The concept was seamless. Sonically the song looked to mimic this. As Wilson explained himself: “It’s not really in any one key. It’s a strange song. That’s just the way it was written. … It’s the only song I’ve ever written that’s not in a definite key, and I’ve written hundreds of songs.” This was melded even further as elements were layered by the technology. This was the moment that pop went baroque.

This subverting of musical forms was achieved, in part, by channelling a three-track recording of the instrumental onto a single channel of an eight-track tape to allow for seven overdubs and vocal takes to be added to the mix if needed. But the brilliance is that even though the song might have all of that studio wizardry in the welter, it is subsumed in pure beauty so that the listener can skip along its strange contours with butter-cutting ease, like assailing Everest in an elevator.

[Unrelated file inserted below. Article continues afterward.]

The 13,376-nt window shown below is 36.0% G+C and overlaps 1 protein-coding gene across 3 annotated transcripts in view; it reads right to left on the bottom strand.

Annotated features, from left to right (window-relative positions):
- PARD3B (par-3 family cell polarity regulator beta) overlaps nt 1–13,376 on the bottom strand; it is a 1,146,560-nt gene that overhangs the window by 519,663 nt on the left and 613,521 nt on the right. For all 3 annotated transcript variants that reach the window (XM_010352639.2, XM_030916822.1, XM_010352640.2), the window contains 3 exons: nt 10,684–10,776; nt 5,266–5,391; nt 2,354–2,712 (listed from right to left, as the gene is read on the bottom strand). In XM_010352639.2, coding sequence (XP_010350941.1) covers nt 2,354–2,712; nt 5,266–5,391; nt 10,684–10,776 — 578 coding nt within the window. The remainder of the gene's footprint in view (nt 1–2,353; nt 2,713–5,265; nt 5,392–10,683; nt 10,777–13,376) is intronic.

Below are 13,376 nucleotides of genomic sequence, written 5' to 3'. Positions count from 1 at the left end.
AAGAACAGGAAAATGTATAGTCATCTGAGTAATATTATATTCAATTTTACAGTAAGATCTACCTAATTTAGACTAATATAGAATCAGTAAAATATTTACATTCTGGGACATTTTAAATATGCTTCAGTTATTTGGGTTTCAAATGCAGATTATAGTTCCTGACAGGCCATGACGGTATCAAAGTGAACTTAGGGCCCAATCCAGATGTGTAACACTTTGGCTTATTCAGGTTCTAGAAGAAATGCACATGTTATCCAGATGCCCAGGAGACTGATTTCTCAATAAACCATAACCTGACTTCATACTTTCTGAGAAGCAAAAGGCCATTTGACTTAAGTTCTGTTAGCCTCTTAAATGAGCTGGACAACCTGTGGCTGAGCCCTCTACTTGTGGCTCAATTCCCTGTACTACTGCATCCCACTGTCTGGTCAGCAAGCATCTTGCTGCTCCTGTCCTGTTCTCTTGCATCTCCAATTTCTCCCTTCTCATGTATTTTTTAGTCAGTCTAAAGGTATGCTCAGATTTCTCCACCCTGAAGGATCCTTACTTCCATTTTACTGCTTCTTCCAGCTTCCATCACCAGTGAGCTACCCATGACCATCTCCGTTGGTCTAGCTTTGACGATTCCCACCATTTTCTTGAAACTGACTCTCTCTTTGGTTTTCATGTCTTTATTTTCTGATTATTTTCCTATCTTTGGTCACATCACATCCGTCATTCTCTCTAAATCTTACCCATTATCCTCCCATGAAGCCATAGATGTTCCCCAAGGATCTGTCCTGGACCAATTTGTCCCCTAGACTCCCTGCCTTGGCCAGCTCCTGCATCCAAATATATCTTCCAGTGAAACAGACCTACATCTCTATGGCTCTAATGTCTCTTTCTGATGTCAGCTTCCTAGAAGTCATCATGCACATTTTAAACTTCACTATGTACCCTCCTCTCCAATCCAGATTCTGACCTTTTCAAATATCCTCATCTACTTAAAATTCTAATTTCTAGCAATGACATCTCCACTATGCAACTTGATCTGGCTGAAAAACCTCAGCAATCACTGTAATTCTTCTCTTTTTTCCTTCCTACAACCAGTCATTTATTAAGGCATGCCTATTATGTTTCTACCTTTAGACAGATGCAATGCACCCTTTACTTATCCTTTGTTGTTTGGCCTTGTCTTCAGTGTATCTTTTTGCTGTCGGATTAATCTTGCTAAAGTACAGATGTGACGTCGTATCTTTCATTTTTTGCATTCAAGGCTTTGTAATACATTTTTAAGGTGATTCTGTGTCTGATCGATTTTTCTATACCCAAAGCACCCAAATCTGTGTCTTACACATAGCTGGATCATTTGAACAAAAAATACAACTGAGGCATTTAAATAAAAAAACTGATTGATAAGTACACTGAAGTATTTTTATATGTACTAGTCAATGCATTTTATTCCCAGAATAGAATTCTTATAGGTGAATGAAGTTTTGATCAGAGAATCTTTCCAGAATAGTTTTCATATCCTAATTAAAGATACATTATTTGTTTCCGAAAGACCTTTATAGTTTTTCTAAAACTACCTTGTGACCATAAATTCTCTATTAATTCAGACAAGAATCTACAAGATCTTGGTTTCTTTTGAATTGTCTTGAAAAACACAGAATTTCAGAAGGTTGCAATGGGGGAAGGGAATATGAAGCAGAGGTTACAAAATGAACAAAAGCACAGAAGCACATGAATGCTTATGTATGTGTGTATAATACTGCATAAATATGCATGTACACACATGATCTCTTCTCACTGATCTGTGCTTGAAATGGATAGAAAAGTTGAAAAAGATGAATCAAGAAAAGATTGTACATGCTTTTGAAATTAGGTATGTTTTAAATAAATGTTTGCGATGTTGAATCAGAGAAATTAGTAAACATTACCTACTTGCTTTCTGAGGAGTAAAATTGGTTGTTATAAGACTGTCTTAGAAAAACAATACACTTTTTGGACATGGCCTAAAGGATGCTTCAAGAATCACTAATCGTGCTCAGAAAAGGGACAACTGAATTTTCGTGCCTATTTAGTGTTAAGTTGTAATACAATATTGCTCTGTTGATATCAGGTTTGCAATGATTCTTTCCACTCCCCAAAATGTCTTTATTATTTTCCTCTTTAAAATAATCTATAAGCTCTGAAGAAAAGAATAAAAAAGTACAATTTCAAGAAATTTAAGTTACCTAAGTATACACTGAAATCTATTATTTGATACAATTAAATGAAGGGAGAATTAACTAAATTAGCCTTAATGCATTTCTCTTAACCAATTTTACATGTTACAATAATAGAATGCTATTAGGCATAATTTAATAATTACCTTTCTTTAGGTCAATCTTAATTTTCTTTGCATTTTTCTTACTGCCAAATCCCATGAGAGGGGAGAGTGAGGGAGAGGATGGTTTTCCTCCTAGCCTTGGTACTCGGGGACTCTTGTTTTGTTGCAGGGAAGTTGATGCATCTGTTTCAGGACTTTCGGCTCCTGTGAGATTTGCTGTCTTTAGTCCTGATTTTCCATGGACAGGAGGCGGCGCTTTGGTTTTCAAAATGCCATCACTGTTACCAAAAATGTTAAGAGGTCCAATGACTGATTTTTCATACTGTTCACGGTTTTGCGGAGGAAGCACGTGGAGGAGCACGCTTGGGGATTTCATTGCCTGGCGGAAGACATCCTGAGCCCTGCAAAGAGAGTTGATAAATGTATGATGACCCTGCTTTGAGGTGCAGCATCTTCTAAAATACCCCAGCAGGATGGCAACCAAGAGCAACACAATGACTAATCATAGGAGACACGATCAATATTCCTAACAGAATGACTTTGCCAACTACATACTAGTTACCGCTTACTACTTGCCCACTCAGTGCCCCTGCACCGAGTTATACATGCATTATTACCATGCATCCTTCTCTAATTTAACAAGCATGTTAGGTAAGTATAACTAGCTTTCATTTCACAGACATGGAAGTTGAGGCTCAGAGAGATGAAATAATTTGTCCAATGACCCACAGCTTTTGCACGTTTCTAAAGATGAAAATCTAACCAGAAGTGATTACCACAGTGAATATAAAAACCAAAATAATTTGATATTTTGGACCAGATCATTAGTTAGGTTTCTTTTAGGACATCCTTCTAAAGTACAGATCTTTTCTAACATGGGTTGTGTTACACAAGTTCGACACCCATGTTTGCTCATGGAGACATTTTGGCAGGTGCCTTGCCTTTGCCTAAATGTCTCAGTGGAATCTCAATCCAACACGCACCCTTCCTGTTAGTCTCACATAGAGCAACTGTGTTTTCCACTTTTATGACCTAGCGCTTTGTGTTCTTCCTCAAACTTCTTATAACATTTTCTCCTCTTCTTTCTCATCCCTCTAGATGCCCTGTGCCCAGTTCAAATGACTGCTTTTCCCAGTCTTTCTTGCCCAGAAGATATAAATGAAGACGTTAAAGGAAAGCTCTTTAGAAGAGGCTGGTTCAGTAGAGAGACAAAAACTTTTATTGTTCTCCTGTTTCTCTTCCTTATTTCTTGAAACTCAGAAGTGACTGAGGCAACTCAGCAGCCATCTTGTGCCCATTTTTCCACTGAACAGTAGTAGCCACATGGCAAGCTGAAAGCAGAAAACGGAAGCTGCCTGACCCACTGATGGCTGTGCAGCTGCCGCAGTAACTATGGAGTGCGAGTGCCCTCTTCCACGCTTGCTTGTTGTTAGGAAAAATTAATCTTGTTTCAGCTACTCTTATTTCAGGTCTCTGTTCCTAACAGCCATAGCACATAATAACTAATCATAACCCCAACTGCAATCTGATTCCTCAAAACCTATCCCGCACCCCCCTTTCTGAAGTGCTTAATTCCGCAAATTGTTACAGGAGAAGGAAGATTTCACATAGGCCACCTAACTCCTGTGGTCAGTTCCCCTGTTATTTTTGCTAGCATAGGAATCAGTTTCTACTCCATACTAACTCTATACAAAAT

If pop culture had been a mixing bowl of borrowed ideas until this point, then it was about to be placed on top of a stove. As Nick Cave once said: “The great beauty of contemporary music, and what gives it its edge and vitality, is its devil-may-care attitude toward appropriation — everybody is grabbing stuff from everybody else, all the time. It’s a feeding frenzy of borrowed ideas that goes toward the advancement of rock music — the great artistic experiment of our era.”